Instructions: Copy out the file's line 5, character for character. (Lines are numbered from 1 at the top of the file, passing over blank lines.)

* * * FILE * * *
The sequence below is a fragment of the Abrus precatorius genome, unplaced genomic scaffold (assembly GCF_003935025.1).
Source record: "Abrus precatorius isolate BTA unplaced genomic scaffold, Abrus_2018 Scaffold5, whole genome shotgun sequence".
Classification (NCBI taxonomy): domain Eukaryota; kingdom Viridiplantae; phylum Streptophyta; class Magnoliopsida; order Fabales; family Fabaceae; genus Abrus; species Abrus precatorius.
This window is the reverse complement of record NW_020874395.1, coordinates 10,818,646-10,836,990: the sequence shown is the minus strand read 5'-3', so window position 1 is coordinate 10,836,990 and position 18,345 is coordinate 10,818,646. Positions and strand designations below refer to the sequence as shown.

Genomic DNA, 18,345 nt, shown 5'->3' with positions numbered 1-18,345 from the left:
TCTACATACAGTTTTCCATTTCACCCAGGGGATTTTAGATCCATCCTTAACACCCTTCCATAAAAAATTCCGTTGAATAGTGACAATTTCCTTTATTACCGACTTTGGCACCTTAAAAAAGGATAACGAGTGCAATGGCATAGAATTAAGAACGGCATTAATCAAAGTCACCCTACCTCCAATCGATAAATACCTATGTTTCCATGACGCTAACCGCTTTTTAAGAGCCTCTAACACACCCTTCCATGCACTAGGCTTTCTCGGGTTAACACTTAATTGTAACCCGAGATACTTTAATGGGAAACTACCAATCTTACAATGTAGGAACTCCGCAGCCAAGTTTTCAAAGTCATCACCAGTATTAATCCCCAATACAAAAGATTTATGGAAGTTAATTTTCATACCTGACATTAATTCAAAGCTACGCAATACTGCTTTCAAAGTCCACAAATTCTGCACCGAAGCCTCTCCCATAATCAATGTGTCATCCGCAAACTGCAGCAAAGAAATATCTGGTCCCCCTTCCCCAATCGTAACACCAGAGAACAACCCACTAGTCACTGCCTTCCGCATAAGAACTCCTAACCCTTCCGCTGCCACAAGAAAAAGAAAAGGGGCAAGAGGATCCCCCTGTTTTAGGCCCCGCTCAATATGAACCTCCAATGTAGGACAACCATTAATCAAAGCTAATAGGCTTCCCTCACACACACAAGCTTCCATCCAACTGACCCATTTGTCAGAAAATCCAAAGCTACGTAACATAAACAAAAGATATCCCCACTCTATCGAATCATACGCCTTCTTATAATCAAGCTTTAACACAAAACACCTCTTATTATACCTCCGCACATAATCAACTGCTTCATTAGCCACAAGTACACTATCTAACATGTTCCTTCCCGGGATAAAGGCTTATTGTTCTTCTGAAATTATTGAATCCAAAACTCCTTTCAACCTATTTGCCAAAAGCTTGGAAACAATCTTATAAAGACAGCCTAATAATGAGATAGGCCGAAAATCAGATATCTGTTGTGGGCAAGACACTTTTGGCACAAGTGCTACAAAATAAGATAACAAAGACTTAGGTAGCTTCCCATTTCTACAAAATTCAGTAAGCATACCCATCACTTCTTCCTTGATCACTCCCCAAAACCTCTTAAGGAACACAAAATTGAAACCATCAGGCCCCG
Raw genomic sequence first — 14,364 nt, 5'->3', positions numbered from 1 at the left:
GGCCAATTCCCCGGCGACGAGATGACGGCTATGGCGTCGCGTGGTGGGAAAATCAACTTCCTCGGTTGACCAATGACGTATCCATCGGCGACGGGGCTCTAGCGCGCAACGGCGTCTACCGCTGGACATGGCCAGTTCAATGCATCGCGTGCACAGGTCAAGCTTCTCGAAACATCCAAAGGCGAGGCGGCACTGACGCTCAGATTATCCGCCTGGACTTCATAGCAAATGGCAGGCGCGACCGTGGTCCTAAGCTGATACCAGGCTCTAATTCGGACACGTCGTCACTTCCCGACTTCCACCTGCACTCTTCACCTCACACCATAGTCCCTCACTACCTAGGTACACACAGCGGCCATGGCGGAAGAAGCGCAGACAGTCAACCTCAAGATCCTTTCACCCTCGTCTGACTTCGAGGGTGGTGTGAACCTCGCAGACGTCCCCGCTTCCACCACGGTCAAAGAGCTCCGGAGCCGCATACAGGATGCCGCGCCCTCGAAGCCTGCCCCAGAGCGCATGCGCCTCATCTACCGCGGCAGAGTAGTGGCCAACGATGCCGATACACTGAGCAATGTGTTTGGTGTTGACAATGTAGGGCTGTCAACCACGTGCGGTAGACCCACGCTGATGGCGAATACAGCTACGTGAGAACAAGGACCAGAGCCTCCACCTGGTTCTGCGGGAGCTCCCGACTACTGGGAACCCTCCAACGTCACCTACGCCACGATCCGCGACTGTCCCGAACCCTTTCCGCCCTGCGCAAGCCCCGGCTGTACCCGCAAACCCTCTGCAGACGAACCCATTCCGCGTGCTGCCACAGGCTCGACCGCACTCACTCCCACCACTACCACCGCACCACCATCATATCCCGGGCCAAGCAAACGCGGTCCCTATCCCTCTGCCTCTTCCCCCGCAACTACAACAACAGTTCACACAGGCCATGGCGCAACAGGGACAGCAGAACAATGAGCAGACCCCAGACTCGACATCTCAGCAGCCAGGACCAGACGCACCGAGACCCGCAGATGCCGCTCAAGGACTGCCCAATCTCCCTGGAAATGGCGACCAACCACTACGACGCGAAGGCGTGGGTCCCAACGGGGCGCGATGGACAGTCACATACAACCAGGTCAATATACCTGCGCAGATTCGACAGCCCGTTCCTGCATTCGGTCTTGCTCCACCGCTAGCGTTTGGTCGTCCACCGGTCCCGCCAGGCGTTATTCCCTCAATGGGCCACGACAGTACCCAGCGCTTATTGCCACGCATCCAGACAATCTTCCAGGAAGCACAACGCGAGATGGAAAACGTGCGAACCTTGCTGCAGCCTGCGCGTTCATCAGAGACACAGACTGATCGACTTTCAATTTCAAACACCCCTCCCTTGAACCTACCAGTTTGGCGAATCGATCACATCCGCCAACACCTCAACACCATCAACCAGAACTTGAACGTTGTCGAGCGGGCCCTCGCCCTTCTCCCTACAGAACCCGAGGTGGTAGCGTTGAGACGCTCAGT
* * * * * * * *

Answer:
Genomic DNA, 18,345 nt, shown 5'->3' with positions numbered 1-18,345 from the left: